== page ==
The Fiscal Year (FY) 2016 budget and appropriations process began in earnest with the release of theAdministration’s budget request in February. The Administration requested an additional $200 million for Perkins; however, the additional funds were allocated to the proposed American Technical Training Fund, which was designed to providing competitive grants to support the development and operation of innovative job training programs in high-demand fields. For the existing formula funded Perkins Basic State Grant program, the request was for level funding at $1.118 billion, approximately $5.4 million below the pre-sequestration level, with a small increase for CTE National Programs.
Over the summer, both the House and Senate Appropriations Committees approved funding bills that also proposed level funding for the Perkins Basic State Grant, but would include a cut to CTE National Programs and the research and technical assistance projects funded through that line item. Congress, however, was unable to complete its appropriations work by the end of the fiscal year in September, necessitating several stop-gap continuing resolutions that lasted through December. In the meantime, both chambers were able to agree on a two-year budget framework that provides a slight increase in the overall discretionary funding caps for domestic programs. Thanks to that budget agreement, Congress was able to pass an omnibus appropriations bill to fund the government for the remainder of FY 2016 that level funds both the Perkins Basic State Grant and CTE National Programs. While federal funding for CTE and other important education programs will be a challenge in the year ahead, ACTE will continue to push for a greater federal investment in Perkins!
When the 114th Congress convened a year ago, House Education and the Workforce Committee Chairman Kline (R-MN) and the new Senate Health, Education, Labor and Pensions (HELP) Committee Chairman Alexander (R-TN) both singled out the reauthorization of the Elementary and Secondary Education Act (ESEA), the law governing federal K-12 education policy, among the top legislative priorities for their committees.
Sen. Alexander pledged to work closely with Sen. Murray (D-WA), the HELP committee’s ranking Democrat, in hopes of producing a bipartisan ESEA bill. To promote CTE priorities in the bill, Sens. Kaine (D-VA), Baldwin (D-WI) and Portman (R-OH), co-chairs of the Senate CTE Caucus, introduced the Career Ready Act (S. 478). This bill amended ESEA to help ensure students are college- and career-ready by strengthening school counseling programs and encouraging states to report on career readiness indicators. In addition, Reps. Langevin (D-RI) and Thompson (R-PA), co-chairs of the House CTE Caucus, supported the inclusion of greater work-based learning and counseling as part of the House’s efforts to reauthorize ESEA.
In July, the Senate approved its comprehensive, bipartisan reauthorization bill, the Every Child Achieves Act (S. 1177), with the House voting to advance its own version, the Student Success Act (H.R. 5), as well. After months of negotiations, in November, a conference committee comprised of representatives from both chambers met to resolve the differences between the two versions. The compromise bill, called the Every Student Succeeds Act (ESSA), was then given final approval by Congress and signed into law by President Obama in December. ESSA includes some key CTE provisions to promote activities that integrate academic and CTE content in the classroom—including specialized professional development opportunities, expanded college and career guidance programs, improved availability of CTE student performance information, and recognition of CTE as a core component of a well-rounded education. Because of its strong focus on supporting key elements of high-quality CTE, ACTE was one of many national organizations to endorse ESSA. We will continue to provide updates on the implementation of the new law and its impact on CTE throughout 2016.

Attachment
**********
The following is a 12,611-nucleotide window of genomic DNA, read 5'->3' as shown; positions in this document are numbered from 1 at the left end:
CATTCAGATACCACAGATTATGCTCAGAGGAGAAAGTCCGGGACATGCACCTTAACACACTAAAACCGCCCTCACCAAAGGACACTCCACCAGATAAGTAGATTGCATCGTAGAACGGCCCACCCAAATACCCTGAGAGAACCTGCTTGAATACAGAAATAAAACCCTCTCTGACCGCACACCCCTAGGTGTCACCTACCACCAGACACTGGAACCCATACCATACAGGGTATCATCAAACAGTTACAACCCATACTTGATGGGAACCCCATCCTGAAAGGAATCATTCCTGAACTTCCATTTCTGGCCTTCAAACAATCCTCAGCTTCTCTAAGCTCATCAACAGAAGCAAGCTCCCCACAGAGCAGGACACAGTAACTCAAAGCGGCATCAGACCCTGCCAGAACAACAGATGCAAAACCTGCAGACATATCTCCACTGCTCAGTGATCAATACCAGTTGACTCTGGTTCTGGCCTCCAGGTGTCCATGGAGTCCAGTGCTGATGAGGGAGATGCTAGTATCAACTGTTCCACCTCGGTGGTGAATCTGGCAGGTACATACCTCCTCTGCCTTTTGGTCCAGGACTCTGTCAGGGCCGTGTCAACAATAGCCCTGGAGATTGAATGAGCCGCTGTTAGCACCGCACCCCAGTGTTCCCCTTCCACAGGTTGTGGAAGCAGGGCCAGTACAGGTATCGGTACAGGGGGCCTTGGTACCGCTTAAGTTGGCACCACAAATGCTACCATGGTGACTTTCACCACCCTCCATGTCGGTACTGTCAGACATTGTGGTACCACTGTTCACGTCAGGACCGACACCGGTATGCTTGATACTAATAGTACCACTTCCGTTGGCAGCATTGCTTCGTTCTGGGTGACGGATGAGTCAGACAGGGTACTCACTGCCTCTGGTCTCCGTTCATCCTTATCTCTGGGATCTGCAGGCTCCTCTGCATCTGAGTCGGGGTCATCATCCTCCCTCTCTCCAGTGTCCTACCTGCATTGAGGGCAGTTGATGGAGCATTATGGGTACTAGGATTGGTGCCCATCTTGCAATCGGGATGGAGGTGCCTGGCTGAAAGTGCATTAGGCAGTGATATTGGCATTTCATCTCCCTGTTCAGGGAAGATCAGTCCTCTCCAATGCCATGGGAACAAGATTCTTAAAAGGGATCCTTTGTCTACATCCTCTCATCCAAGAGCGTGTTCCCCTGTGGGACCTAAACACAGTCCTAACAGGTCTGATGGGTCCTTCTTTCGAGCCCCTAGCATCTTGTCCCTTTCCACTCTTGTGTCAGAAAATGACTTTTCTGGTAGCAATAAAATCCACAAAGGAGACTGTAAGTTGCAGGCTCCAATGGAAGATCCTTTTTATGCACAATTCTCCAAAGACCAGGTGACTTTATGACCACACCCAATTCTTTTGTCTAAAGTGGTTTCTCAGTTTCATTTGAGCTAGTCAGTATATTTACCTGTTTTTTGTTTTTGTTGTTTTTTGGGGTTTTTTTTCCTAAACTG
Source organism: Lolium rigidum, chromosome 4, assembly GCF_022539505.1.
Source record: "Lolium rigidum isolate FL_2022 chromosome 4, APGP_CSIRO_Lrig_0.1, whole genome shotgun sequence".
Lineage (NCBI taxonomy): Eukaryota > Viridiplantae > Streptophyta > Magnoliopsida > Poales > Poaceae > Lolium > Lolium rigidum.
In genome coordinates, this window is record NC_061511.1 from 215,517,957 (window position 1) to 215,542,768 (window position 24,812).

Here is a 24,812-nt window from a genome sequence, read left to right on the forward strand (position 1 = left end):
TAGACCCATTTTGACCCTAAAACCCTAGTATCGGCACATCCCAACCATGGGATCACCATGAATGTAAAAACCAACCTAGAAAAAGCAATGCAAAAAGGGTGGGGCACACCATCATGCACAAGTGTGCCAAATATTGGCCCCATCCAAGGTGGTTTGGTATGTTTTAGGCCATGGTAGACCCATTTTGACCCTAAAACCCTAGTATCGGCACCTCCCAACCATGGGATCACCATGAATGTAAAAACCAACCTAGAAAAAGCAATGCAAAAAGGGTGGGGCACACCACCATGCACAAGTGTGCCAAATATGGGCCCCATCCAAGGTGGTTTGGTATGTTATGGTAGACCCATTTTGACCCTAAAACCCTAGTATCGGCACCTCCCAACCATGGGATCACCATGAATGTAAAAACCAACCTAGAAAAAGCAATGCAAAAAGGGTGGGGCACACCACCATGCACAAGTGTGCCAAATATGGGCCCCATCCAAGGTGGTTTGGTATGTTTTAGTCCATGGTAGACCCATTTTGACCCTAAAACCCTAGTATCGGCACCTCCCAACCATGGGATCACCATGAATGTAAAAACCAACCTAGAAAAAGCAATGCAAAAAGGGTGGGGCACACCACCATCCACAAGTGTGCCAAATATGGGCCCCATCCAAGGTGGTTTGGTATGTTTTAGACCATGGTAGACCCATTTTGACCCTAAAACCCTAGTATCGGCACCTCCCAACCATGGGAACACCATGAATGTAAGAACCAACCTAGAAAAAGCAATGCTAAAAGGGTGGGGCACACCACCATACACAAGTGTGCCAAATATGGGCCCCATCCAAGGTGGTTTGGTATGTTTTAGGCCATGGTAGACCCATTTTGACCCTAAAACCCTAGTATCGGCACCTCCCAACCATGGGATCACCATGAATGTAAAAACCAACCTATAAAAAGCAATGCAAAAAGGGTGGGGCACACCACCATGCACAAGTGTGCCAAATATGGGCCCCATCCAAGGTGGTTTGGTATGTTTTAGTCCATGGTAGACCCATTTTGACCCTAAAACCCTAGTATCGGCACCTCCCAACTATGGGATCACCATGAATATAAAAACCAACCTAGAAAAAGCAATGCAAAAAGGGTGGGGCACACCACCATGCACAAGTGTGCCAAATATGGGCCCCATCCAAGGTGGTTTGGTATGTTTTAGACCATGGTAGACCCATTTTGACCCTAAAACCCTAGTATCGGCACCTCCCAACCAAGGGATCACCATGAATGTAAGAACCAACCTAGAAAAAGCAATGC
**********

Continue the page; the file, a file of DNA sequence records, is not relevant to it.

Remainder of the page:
Perkins reauthorization activity waned early in 2015, but picked up speed during the last few months of the year. In late October, the House Education and the Workforce’s Subcommittee on Early Childhood, Elementary and Secondary Education relaunched its consideration of Perkins with a hearing entitled “Improving Career and Technical Education to Help Students Succeed in the Workforce." ACTE Past-President Doug Major, Superintendent/CEO at Meridian Technology Center in Stillwater, Oklahoma, as well as Deneece Huftalin, President of ACTE EIM member Salt Lake Community College in Salt Lake City, Utah, were among those sharing testimony, along with ACTE partner Tim Johnson from the National Center for Construction Education and Research. The hearing focused heavily on the theme of business engagement, as well as the importance of career exploration and meaningful, rigorous CTE options for students.
Following the announcement of the House hearing, the Senate also got into the Perkins action by launching its own early reauthorization efforts. Sens. Enzi (R-WY) and Casey (D-PA) were designated as the leaders of the HELP Committee’s reauthorization work. While still in the early stages of the process, these Senators, along with other committee members, agreed on a set of bipartisan principles for reauthorization upon which to base their work.
Education and workforce development groups were asked to submit specific recommendations for Perkins reauthorization around these principles, and listening sessions were held with groups in November. ACTE submitted legislative language developed jointly with the National Association of State Directors of CTE Consortium in response to our board-approved Perkins priorities, and participated in these sessions.
We also continued to work this year to add detail to our Perkins recommendations, as well as to educate Members of Congress and other national organizations about the Perkins law and our suggestions for strengthening it through reauthorization through special events and briefings. Our key priorities remain focused on CTE program quality, streamlining administrative requirements and maintaining the integrity of the formula grant. Programs of study and other mechanisms to strengthen secondary-postsecondary linkages have been a major part of our focus on program-quality, and form the foundation of our recommendations. Alignment of our Perkins positions with other federal policy, particularly WIOA and HEA, has been a major focus this year as well. For example, we held a briefing for other national groups on potential areas of coordination between Perkins and WIOA. We also continue to reinforce relationships, particularly with the business community, which will position us well for the reauthorization process in Congress as it heats up in 2016.